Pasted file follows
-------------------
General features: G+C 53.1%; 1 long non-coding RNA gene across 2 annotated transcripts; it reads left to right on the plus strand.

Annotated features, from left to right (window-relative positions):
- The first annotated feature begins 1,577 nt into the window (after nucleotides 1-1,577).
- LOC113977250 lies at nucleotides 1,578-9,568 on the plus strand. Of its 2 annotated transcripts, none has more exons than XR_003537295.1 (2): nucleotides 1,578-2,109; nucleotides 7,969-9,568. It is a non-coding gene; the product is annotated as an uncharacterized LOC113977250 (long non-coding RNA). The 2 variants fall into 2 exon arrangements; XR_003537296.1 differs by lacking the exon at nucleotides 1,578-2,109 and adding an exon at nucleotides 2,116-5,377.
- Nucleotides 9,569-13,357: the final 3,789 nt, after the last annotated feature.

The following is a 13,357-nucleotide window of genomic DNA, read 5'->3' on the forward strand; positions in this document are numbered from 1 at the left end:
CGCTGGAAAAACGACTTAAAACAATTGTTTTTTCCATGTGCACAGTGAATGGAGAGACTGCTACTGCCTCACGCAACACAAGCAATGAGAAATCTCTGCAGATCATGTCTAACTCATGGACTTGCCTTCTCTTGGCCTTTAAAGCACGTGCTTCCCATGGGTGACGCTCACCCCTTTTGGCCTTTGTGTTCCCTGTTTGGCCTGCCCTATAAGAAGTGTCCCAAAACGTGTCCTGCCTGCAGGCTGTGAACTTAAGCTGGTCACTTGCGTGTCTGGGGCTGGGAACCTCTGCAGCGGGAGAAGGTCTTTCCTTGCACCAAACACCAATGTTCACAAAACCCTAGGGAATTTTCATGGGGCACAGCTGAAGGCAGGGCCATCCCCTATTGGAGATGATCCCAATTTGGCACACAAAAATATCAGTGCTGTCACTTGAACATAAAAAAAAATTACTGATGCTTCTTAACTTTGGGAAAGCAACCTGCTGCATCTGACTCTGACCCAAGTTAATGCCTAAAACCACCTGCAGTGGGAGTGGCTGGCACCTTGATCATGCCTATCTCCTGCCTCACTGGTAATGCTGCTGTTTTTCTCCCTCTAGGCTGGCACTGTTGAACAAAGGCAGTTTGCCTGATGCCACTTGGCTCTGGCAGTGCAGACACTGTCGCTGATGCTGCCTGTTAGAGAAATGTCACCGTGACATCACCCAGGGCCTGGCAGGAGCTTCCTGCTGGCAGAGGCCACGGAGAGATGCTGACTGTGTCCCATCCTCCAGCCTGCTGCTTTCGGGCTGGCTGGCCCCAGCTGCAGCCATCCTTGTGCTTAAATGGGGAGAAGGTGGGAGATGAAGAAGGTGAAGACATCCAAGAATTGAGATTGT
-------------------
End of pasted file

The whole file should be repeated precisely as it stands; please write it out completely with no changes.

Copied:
General features: G+C 53.1%; 1 long non-coding RNA gene across 2 annotated transcripts; it reads left to right on the plus strand.

Annotated features, from left to right (window-relative positions):
- The first annotated feature begins 1,577 nt into the window (after nucleotides 1-1,577).
- LOC113977250 lies at nucleotides 1,578-9,568 on the plus strand. Of its 2 annotated transcripts, none has more exons than XR_003537295.1 (2): nucleotides 1,578-2,109; nucleotides 7,969-9,568. It is a non-coding gene; the product is annotated as an uncharacterized LOC113977250 (long non-coding RNA). The 2 variants fall into 2 exon arrangements; XR_003537296.1 differs by lacking the exon at nucleotides 1,578-2,109 and adding an exon at nucleotides 2,116-5,377.
- Nucleotides 9,569-13,357: the final 3,789 nt, after the last annotated feature.

The following is a 13,357-nucleotide window of genomic DNA, read 5'->3' on the forward strand; positions in this document are numbered from 1 at the left end:
CGCTGGAAAAACGACTTAAAACAATTGTTTTTTCCATGTGCACAGTGAATGGAGAGACTGCTACTGCCTCACGCAACACAAGCAATGAGAAATCTCTGCAGATCATGTCTAACTCATGGACTTGCCTTCTCTTGGCCTTTAAAGCACGTGCTTCCCATGGGTGACGCTCACCCCTTTTGGCCTTTGTGTTCCCTGTTTGGCCTGCCCTATAAGAAGTGTCCCAAAACGTGTCCTGCCTGCAGGCTGTGAACTTAAGCTGGTCACTTGCGTGTCTGGGGCTGGGAACCTCTGCAGCGGGAGAAGGTCTTTCCTTGCACCAAACACCAATGTTCACAAAACCCTAGGGAATTTTCATGGGGCACAGCTGAAGGCAGGGCCATCCCCTATTGGAGATGATCCCAATTTGGCACACAAAAATATCAGTGCTGTCACTTGAACATAAAAAAAAATTACTGATGCTTCTTAACTTTGGGAAAGCAACCTGCTGCATCTGACTCTGACCCAAGTTAATGCCTAAAACCACCTGCAGTGGGAGTGGCTGGCACCTTGATCATGCCTATCTCCTGCCTCACTGGTAATGCTGCTGTTTTTCTCCCTCTAGGCTGGCACTGTTGAACAAAGGCAGTTTGCCTGATGCCACTTGGCTCTGGCAGTGCAGACACTGTCGCTGATGCTGCCTGTTAGAGAAATGTCACCGTGACATCACCCAGGGCCTGGCAGGAGCTTCCTGCTGGCAGAGGCCACGGAGAGATGCTGACTGTGTCCCATCCTCCAGCCTGCTGCTTTCGGGCTGGCTGGCCCCAGCTGCAGCCATCCTTGTGCTTAAATGGGGAGAAGGTGGGAGATGAAGAAGGTGAAGACATCCAAGAATTGAGATTGT